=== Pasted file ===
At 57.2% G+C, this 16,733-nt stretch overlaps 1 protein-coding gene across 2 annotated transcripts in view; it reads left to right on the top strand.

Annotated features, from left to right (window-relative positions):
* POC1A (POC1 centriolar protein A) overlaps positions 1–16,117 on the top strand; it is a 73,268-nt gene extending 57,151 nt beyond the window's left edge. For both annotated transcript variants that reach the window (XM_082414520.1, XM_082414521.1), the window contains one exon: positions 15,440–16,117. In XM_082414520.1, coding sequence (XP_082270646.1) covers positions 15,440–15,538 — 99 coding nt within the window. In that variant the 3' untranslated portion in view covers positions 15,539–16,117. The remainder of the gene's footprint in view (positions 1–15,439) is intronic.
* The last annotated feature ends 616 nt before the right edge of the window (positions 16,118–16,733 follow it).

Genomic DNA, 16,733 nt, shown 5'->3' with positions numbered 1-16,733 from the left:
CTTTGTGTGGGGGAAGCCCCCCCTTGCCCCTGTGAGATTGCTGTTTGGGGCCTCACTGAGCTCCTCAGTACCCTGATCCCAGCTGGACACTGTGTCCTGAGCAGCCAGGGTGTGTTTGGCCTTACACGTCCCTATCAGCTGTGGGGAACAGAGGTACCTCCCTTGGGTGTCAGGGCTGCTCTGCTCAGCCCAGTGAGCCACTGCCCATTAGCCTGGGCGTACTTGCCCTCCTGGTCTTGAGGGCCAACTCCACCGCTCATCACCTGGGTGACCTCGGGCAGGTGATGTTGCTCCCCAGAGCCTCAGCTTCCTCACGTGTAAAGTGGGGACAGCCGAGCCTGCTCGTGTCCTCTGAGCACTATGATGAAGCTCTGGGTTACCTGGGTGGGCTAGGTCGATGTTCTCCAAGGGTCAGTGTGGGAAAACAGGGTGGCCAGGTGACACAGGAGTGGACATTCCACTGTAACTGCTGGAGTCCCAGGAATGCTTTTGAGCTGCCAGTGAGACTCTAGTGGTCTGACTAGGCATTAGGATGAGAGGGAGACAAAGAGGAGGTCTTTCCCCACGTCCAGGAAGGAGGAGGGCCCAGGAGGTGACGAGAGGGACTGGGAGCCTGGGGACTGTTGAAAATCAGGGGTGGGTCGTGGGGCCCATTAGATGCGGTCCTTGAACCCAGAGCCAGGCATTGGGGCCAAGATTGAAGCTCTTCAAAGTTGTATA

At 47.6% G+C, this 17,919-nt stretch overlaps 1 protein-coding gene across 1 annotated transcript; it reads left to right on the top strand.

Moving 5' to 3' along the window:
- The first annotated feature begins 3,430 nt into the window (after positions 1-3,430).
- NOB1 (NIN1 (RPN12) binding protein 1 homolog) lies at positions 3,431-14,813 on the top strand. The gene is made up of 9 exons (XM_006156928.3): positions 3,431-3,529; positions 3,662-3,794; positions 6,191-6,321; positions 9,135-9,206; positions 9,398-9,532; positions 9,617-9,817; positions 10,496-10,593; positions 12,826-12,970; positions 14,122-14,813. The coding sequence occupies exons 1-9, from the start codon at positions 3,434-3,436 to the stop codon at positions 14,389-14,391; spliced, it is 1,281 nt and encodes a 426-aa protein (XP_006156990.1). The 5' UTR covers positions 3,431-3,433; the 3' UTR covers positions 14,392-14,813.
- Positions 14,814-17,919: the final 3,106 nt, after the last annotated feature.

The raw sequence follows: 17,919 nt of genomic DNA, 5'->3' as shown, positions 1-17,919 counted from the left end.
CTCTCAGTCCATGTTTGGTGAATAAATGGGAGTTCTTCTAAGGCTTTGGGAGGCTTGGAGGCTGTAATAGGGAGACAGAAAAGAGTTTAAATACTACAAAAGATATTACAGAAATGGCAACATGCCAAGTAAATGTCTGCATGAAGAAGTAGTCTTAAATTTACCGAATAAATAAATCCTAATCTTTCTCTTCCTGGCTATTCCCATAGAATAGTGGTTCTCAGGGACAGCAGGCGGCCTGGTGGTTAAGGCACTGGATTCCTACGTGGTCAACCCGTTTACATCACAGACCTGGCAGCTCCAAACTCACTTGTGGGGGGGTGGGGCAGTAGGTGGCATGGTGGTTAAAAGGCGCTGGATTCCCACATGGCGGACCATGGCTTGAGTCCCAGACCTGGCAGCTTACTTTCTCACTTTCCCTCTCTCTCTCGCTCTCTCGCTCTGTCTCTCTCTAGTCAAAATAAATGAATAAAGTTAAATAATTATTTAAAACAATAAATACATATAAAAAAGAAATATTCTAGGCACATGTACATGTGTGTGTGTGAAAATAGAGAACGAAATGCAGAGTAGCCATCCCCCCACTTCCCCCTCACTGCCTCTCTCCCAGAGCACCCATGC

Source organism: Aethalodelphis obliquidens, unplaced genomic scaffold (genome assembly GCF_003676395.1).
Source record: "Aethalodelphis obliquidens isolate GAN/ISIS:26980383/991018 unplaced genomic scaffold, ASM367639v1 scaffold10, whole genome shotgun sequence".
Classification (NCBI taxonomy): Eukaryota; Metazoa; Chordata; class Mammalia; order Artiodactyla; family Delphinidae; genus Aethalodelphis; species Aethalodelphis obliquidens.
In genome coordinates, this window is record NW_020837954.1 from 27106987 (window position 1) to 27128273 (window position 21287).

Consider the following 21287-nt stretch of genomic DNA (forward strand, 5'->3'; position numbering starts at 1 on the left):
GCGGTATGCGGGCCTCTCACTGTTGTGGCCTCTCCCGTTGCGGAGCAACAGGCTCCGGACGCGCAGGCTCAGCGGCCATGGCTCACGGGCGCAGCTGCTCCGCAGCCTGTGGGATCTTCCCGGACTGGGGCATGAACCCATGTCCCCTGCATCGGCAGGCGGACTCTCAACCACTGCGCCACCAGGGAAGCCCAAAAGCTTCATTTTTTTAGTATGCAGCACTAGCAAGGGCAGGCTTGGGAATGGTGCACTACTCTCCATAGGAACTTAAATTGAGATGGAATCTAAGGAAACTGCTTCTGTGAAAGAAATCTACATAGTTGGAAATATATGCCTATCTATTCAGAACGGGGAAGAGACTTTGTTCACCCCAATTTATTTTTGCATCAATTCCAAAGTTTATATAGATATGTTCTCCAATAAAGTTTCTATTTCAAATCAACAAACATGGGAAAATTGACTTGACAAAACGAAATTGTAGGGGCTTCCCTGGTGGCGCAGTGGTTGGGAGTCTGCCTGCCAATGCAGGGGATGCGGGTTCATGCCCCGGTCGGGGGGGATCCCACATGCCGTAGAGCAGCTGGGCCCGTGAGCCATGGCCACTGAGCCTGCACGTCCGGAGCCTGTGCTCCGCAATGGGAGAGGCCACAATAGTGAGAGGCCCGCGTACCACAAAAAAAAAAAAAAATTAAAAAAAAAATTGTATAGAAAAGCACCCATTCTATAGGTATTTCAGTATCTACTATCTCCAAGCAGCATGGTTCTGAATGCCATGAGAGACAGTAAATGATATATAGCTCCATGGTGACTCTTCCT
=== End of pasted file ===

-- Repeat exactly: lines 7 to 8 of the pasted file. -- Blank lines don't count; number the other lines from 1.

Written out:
At 47.6% G+C, this 17,919-nt stretch overlaps 1 protein-coding gene across 1 annotated transcript; it reads left to right on the top strand.

Moving 5' to 3' along the window: